Absolutely nothing about this is theoretical. There are a multitude of treatments out there that cost tens to hundreds of thousands of dollars, some of which are covered by insurance/Medicare and some which are not.Good thing this is all theoretical, since nothing costs that much.
Let's say that Medicare agrees to cover the cost of drugs dealing with Hepatitis C. The drugs currently on the market cost $5,000. Say that next year a drug company introduces a better drug that costs $10,000. The following year it's a better one costing $15,000, so on and so forth.And why would we agree that Medicare would pay for it in the first place? It should pay for it if it fits some category that it has agreed to pay for in the first place. Whether it pays for it, or how much of it it pays for, does not then vary with how much it costs.
You can't just dodge the question by saying "oh well no drug costs $50m." This exact issue comes up constantly and is something that we as a country need to face.
Your insurance agreement specifies whether or not it covers every single drug on the planet? Or does it simply say that it will cover all reasonable expenses? How do you think that insurance companies determine what to cover and what not to cover?Except that whether or not something is covered by insurance is not, and should not be, entirely decided on a case-by-case basis, but agreed on early on, usually in the form of a contract.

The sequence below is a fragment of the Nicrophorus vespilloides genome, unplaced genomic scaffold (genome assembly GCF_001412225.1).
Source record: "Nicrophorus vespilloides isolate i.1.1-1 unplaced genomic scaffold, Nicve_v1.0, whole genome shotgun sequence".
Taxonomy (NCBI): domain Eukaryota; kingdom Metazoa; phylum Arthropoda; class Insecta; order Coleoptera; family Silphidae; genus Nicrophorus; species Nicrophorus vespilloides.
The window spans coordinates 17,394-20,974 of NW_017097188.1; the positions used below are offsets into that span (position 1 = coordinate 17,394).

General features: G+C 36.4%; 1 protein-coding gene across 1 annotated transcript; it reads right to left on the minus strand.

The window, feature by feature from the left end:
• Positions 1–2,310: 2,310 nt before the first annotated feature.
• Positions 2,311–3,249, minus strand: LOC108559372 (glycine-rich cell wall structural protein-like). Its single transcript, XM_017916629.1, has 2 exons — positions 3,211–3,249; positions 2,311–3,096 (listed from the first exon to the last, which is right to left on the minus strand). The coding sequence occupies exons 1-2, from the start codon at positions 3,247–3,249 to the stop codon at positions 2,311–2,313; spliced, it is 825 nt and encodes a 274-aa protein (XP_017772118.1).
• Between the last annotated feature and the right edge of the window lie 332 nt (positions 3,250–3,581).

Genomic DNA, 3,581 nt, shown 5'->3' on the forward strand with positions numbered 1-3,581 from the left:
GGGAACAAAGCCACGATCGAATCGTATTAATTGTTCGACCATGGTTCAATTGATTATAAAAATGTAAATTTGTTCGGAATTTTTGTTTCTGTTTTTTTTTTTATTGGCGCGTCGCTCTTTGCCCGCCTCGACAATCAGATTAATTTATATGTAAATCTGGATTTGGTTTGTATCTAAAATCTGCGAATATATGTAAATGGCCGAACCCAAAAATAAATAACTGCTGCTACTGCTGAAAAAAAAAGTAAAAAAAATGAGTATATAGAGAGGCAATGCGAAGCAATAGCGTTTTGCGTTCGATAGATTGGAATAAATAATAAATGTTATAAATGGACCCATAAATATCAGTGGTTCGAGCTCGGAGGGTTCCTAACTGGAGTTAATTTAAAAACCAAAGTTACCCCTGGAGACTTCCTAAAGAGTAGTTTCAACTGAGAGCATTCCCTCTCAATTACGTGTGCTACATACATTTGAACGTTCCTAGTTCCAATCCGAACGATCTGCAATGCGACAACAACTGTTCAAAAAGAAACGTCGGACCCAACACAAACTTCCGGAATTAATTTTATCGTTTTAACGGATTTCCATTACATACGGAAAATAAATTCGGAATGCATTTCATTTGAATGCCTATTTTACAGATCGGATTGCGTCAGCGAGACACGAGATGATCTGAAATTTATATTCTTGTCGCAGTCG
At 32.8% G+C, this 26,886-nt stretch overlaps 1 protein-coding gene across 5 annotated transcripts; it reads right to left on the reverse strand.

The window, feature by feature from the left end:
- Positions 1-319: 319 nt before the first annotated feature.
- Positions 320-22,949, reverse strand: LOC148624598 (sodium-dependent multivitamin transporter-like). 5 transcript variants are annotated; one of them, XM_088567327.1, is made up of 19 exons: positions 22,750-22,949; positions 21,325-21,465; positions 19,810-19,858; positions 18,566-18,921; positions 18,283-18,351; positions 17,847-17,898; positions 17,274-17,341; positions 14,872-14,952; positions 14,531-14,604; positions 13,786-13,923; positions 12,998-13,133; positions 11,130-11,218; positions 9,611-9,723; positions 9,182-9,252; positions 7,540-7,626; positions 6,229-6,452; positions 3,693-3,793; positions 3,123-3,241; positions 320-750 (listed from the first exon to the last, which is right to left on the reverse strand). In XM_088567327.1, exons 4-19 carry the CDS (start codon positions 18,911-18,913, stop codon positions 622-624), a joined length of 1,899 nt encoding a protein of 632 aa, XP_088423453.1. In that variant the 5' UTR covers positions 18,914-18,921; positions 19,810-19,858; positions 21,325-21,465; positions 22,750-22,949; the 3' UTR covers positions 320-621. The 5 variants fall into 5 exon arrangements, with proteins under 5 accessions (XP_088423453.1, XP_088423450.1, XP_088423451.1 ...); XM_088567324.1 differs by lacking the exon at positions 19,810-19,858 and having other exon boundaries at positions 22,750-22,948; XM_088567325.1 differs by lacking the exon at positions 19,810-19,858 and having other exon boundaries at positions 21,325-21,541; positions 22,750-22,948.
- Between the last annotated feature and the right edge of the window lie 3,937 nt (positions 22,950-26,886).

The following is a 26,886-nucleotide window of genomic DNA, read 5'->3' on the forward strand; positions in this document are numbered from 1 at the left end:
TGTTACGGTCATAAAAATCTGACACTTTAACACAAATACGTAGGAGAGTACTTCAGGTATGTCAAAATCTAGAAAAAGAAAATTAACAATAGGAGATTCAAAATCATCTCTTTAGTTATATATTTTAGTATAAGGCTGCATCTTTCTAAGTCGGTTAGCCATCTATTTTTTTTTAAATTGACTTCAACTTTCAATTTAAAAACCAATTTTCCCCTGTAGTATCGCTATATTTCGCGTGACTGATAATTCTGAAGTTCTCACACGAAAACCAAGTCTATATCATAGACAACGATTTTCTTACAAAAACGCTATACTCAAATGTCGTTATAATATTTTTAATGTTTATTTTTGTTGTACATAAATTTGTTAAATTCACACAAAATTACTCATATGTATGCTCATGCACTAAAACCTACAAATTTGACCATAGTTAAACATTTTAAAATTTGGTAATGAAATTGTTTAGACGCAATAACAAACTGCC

I'm not saying they "don't cover breast cancer or Parkinson's" at all, I'm saying that as new and expensive treatments are developed, they are not automatically covered.Why wouldn't insurance companies cover breast cancer or Parkinson's? More importantly, why hadn't they until they were lobbied to do so? There's something fishy about that.
And with all due respect, I think you're sacrificing reason for emotionality. I know it's proper to say that we should do everything possible, but that's not really a realistic position.If that's true, which I doubt it is, then I guess I don't want health care spending "under control". High as our health care spending might be, we have, among other things, the highest cancer survival rates in the world (breast cancer included). Why you want to change that, I don't know.
I find how little value you place in human life depressing.
I keep coming back to this exercise because if you really force yourself to answer it, I don't think you'll be able to maintain your position:
Medicare covers cancer treatment. If pharmaceutical companies develop a new type of cancer treatment that increases your life expectancy by 3 months but costs $200,000, should Medicare pay for it? What if it only costs $50,000, but only increases life expectancy by 1 month? By one day?
Last edited by RightinNYC; 01-20-10 at 06:38 PM.
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